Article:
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And still, in spite of all thy care,
False quantities will haunt thee there;
For thou wilt make, amidst the throng,
Or ζωή short, or κλέος long.

Methinks I know that figure bold, And stalwart limbs of giant mould ! 'Tis he—I know his ruddy face, My tried, staunch friend, Sir Matthew Chase. His snore is loud, his slumber deep, Yet dreams are with him in his sleep, And Fancy's visions oft recall The merry Hunt, and jovial Hall, And oft replace before his sight The bustle of tomorrow's fight. In swift succession o'er his brain Come fields of corn, and fields of slain ; And, as the varying image burns, Blood and blood-horses smoke by turns; The five-barred gate, and muddy ditch, Smolensko, and “the spotted bitch,” Parisian puppies-English dogs, “Begar” and “damme,”—beef and frogs, In strange, unmeaning medley fly Before poor Nimrod’s wandering eye. He speaks! what murmuring, stifled sounds Burst from his throat : “Why, madam! zounds! Who scared me with that Gorgon face? I thought I saw my Lady Chase.”

And thou, too, Clavering—Humor's son! Made up of wisdom and of fun! Medley of all that's dark and clear, Of all that's foolish, all that's dear, Tell me, what brings thee here to die, Thou prince of eccentricity ? Poor Arthur! in his childhood's day He cared so little for his play, And wore so grave and prim a look, And cried so when he missed his book, That aunts were eager to presage The glories of his riper age; And fond mamma in him foresaw The bulwark of the British law, And Science, from her lofty throne, Looked down and marked him for her own. Ah! why did flattery come at school To tinge him with a shade of fool ! Alas! what clever plans were crossed Alas! how wise a judge was lost ! Without a friend to check or guide, He hurried into fashion's tide, He aped each folly of the throng, Was all by turns, and nothing long; Through varying tastes and modes he flew, Dress-boxing-racing-dice—Virtu; Now looking blue in sentimentals, Now looking red in regimentals, Now impudent, and now demure, Now blockhead, and now connoisseur,

Now smoking at “the Jolly Tar,"
Now talking Greek with Doctor Parr,
A friend by turns to saints and sinners,
Attending lectures, plays, and dinners,
The Commons' House, and Common Halls,
Chapels of Ease, and Tattersall's;
Skilful in fencing and in fist,
Blood—critic-jockey-methodist ;
Causeless alike in joy or sorrow,
Tory to-day, and Whig to-morrow,
All habits and all shapes he wore,
And loved, and laughed, and prayed, and swore:
And now some instantaneous freak,
Some peevish whim, or jealous pique,
Has made the battle's iron shower
The hobby of the present hour,
And bade him seek, in steel and lead,
An opiate for a rambling head.
A cannon ball will prove a pill
To lull what nothing else can still ;
And I, that prophesy his doom,
Will give him all I can—a tomb,
And o’er a pint of half-and-half,
Compose poor Arthur's epitaph :-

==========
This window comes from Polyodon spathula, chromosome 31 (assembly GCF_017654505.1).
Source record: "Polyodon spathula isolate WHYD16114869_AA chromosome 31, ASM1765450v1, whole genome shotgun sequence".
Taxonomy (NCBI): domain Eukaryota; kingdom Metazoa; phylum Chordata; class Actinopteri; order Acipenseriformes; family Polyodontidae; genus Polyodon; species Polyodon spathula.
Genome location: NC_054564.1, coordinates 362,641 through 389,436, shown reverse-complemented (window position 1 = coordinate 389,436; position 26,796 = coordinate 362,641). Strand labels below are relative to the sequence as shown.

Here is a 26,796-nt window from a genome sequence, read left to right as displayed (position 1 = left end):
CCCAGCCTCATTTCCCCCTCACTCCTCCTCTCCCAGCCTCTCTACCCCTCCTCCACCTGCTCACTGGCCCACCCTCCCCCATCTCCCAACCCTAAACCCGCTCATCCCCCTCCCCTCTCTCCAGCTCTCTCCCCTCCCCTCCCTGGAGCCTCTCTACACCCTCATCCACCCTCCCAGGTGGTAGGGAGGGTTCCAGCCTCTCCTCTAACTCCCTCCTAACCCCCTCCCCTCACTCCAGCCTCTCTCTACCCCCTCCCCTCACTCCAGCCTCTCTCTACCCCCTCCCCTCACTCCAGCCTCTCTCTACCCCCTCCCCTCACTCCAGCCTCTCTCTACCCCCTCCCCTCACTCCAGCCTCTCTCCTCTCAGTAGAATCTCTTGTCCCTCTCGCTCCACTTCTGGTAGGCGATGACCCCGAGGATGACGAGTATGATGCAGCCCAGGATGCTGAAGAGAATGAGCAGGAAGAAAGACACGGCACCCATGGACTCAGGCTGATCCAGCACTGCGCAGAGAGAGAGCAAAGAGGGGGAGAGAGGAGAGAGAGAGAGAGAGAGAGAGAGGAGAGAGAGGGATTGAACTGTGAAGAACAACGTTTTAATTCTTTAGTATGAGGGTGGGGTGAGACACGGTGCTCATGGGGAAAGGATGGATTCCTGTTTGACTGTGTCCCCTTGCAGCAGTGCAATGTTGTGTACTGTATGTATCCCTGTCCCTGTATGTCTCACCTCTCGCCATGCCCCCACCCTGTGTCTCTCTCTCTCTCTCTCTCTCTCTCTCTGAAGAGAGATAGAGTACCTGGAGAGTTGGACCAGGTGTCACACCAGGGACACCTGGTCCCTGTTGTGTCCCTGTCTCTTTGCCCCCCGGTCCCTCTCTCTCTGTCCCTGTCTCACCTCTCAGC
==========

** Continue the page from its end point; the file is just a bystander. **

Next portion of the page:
“Here, joined in death, th’ observer sees
Plato—and Alcibiades;
A mixture of the grave and funny,
A famous dish of Salmagundi.”

Allan N'Gregor! from afar I see him,'midst the ranks of war That all around are rising fast From slumbers that may be their last; I know him by his Highland plaid, Long borne in foray and in raid, His scarf, all splashed with dust and gore, His nodding plume, and broad claymore; I know him by that eagle eye, Where foemen read their destiny; I know him by that iron brow That frowns not, burns not, quails not, now, Though life and death are with the ray That redly dawns upon to-day. Woe to the wretch whose single might Copes with dark Allan in the fight; He knows not mercy—knows not fear; The pibroch has to Allan's ear A clearer and a sweeter note Than mellow strains that blithely float From lyre or lute, in courtly throng, Where Beauty smiles upon the song. Of artful wiles against his foe Nothing he knows, or cares to know; Far less he recks of polished arts, The batteries in the siege of hearts. And hence the minions of the ton, While fair and foolish dames look on, Laugh at Old Allan's awkward bow, His stern address, and haughty brow.

Laugh they ?—when sounds the hollow drum,
And banded legions onward come,
And life is won by ready sword,
By strength to strike, and skill to ward,
Those tongues, so brave in woman's war,
Those cheeks, unstained by scratch or scar,
Shall owe their safety in the fight
To hoary Allan's arm of might.

Close to the Clansman's side is seen
Dame Fortune's soldier, James M’Lean.
I know him well-no novice he
In warfare's murderous theory;
Amidst the battle's various sound,
While bullets flew like hail around,
M'Lean was born ; in scenes like this
He passed his earliest hours of bliss :
Cradled in war, the fearless child
Looked on the scene of blood, and smiled;
Toyed with the sabre of the Blues
Long ere he knew its hellish use;
His little fingers loved to feel
The bayonet's bright point of steel,
Or made his father's helmet ring
With beating up—“God save the King."
Those hours of youthful glee are fled;
The thin grey hairs are on his head;
Of youth's hot current nought remains
Within the ancient warrior's veins.

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